I have multiple threads accessing the same database (with same connection string). Each thread:

  1. creates it's own SqlConnection instance using the same connection string
  2. uses code below to open it's own connection instance whenever it needs one

If you have a problem that appears at random, in your case, given the code you have displayed, you might have:

  1. A problem with the connection pooling on the server
  2. A race condition somewhere in your code

All that being said...

You should wrap your SqlConnection in a using statement. This way the connection will be closed when your code, or thread, is done with it.

using (SqlConnection connection = new SqlConnection(connectionString))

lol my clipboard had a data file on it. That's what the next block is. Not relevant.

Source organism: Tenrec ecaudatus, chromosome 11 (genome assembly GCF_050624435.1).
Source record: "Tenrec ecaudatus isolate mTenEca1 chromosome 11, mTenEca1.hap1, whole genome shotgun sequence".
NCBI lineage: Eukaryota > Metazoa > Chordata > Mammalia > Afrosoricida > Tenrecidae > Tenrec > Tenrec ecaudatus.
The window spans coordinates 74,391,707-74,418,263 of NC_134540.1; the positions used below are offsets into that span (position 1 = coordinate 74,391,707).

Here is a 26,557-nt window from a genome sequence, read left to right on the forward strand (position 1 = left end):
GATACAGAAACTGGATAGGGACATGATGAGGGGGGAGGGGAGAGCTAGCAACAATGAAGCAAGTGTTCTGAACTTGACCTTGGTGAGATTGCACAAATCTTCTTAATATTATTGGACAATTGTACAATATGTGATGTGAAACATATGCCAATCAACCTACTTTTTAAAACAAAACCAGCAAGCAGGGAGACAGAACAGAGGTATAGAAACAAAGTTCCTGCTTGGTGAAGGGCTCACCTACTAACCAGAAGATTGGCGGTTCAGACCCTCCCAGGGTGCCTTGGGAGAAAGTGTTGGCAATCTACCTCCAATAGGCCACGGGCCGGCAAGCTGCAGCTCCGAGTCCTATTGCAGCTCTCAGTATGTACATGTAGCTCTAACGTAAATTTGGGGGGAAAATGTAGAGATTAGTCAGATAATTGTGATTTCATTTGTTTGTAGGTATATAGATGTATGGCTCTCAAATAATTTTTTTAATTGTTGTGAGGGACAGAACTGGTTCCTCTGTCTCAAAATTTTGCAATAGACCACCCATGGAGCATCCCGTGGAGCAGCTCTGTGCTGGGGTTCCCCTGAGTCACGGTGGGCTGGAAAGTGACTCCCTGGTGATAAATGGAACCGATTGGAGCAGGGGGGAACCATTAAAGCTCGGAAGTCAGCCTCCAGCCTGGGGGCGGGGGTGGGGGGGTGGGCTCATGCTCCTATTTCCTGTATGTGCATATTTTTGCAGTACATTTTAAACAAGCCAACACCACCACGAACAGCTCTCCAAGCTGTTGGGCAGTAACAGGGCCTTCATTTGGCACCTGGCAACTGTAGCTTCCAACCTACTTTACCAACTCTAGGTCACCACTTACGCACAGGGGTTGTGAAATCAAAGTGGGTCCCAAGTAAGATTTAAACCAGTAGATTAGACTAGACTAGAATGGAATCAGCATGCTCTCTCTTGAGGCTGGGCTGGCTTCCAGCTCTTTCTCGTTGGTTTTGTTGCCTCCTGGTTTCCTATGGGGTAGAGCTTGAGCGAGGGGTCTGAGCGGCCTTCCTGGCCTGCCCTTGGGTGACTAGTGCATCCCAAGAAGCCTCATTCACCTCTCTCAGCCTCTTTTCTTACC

{
   //... stuff
}

This way the connection is guaranteed to call the Dispose() method (which internally calls Close() anyways). That way the connection can be returned to the pool, if it is in use (which it probably is).

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I agree that that your way is the way to go in general, but please provide additional explanation on how this relates to innerConnection == null problem described in question? –  Filip Popović Mar 20 '12 at 23:49
    
@FilipPopović: Why are you checking if the connection is open in the first place? Doing so suggests that you aren't using using statement somewhere in your code... –  Bryan Crosby Mar 20 '12 at 23:55
    
Also, would you mind posting your connection string and any more specifics about the database? –  Bryan Crosby Mar 20 '12 at 23:57